Avoid Rage – Post Mortem

Posted by (twitter: @jackrugile)
December 14th, 2014 3:32 am


Avoid Rage is a minimal reflex game where you must avoid enemies coming at you from opposing tracks. Control with arrow keys or WASD. M to mute.

Play Game



This was my first submitting to Ludum Dare. I tried and failed on two previous occasions. It felt so good just to complete something and make the deadline. That was my main goal when going into things, so I consider this a success.

I stuck to my original goal of keeping things simple and I didn’t stray from my initial idea the whole weekend. I wanted to explore so many different variations and routes, but I knew that would put me at risk for missing the deadline.

The Good

  • Simple Premise – The game only required two lines of instructions: The goal, and the controls. You can jump right in and play.
  • Rendering – I used HTML/CSS as the main renderer for this game, with all game logic written in JavaScript. I typically use canvas, but had experimented recently with animating via CSS properties for mini games. This worked out well because the animation was performant, I was able to code in a familiar setting (I am a front end developer full time), and I was able to make use of custom fonts without any headaches.

  • Stat Tracking – I personally enjoy seeing some sort of status as I play the game and come back to it. Total moves, total deaths, and total active time played are all stored locally. This is of course in addition to your best score as well.
  • Track Highlighting – Any track that currently has an enemy on it lights up subtly. This was put in purely for aesthetic reasons, but it turns out some people were using it as a guide to help them avoid enemies. Had I considered this, I would light up the tracks brighter, and make the transition occur faster.
  • Music – I didn’t have much time to work on the music, so it is not full length. However, I feel like the music complements the gameplay style.

The Bad

  • Too Simple – Despite the simple premise of the game going in The Good section, I think adding one more goal or mechanic would have benefited the game. Perhaps collecting items, or hovering over a highlighted square for bonus points would work.
  • Not Enough Juice – Properties of games like Super Hexagon were my inspiration for this game. They have such high excitement, polish, and a hectic nature to them that pumps up your adrenaline. My game ended up being a little more on the calm side. I would love to spice things up with a more dynamic background, screen shake, more interesting enemies, reaction to the beat of the music, etc.
  • Collision – I reduced the hit box size slightly on both the hero and enemies for fairness sake, however, this caused a few instances where collision tunneling was possible at the faster stages. I didn’t witness it much, but it was possible. I was just using very simple AABB testing, but next time I need to implement something better.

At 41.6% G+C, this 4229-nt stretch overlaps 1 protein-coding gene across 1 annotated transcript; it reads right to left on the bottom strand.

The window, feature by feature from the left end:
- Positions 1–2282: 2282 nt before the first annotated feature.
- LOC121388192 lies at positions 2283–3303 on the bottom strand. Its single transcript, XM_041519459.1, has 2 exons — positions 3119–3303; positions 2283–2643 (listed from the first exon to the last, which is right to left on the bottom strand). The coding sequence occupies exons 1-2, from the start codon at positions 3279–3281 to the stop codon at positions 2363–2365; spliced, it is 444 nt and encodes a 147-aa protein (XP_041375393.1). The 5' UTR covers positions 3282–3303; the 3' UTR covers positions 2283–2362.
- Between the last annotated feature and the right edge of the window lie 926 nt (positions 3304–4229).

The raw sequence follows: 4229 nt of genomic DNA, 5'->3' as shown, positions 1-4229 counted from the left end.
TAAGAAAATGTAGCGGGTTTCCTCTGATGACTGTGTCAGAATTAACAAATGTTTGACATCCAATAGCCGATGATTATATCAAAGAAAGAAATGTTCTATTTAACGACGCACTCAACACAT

• End of Game Flow – For quick retrying, I made the game start playing immediately if you had died and subsequently pressed a movement key. This worked fine for trying to beat your best score, but I often am moving so frantically when I die that I immediately press another movement key, and the next round starts too quick after I die. The only problem here is that you cannot review your score for the previous round and see how it compared to the best. I should have added a proper gameover animation, but still kept it quick.
  • Boring Difficulty Ramp – The difficulty ramps up linearly, with the game getting slightly harder every 4 seconds (this is marked by the color changing). This was a quick and easy method, but it is boring as hell. I think having something more dynamic would improve the game. Something such as having bursts of craziness that then cool down, or getting harder the more you move, or sending enemies in by pair or formation, instead of one by one.

The Future

I have a few ideas I’d like to tinker with down the road. Perhaps diagonal moving enemies, larger level grids (4×4, 5×5, etc.), touch controls, and of course, improvements for everything mentioned in The Bad section above.

If you have a moment, play the game, let me know your feedback, and post your best score! Mine is currently 124 (as seen in the gif above).



Music: Fruity Loops
Sound Effects: as3sfxr
JavaScript Helpers: Howler.js and Modernizr.js
Fonts: OswaldDroid Sans Mono, and Entypo

Tags: , ,

5 Responses to “Avoid Rage – Post Mortem”

  1. Bogden says:

    Did you use yeoman or anything to scaffold your app for LD, or did you just start building from scratch?

  2. jackrugile says:

    @Bogden I didn’t use Yeoman, but didn’t start totally from scratch either. I had an old project that I stripped down to bare bones before the compo. It had hardly any code. Just had a game loop, state stub, entity stub, and various commonly used math and formatting functions (random ranges, AABB collision, adding commas to numbers, etc.). I used gulp for my build process.

  3. Warboys says:

    Great job on this game, I really enjoyed it.

    About the collision thing, maybe it’s good? How about not removing it but making it a sort of ‘close call’ bonus that gives you double points. Then players can seek those last second maneuvers and risky plays weaving in and out between the ‘enemies’.

    Just a thought :)

Leave a Reply

You must be logged in to post a comment.

[cache: storing page]